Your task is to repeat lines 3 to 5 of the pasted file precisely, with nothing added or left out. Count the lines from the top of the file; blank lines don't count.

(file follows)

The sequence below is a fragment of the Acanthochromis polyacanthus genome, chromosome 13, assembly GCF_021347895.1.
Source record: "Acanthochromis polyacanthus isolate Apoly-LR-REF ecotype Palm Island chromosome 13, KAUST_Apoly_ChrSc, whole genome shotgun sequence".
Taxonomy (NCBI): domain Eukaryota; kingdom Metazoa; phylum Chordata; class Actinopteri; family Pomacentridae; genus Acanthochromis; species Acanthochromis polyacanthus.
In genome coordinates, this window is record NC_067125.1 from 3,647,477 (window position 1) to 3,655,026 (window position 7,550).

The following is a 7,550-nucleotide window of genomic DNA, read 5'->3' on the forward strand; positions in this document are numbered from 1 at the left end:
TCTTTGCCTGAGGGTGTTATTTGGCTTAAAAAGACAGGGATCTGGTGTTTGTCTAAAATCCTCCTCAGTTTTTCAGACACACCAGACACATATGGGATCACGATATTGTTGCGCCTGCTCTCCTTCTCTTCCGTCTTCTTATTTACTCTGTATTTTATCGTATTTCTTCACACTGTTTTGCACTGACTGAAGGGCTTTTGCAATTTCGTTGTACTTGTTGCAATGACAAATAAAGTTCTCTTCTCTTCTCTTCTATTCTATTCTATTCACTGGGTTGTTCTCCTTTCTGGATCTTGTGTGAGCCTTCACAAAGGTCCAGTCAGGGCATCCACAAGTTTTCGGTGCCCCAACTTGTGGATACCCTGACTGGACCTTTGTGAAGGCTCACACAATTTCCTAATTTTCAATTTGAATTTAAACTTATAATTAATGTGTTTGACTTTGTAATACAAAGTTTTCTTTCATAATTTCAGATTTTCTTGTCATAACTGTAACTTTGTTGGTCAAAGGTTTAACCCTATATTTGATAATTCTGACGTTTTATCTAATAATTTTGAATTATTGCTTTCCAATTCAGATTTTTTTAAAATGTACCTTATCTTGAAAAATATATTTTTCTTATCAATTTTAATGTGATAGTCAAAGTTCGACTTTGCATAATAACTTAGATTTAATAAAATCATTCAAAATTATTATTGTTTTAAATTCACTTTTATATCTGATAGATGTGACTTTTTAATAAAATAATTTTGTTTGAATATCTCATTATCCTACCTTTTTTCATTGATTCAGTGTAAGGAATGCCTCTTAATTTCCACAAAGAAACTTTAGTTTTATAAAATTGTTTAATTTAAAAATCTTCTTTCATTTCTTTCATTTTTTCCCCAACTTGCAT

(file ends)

Taxonomy (NCBI): domain Eukaryota; kingdom Metazoa; phylum Chordata; class Actinopteri; family Pomacentridae; genus Acanthochromis; species Acanthochromis polyacanthus.
In genome coordinates, this window is record NC_067125.1 from 3,647,477 (window position 1) to 3,655,026 (window position 7,550).

The following is a 7,550-nucleotide window of genomic DNA, read 5'->3' on the forward strand; positions in this document are numbered from 1 at the left end: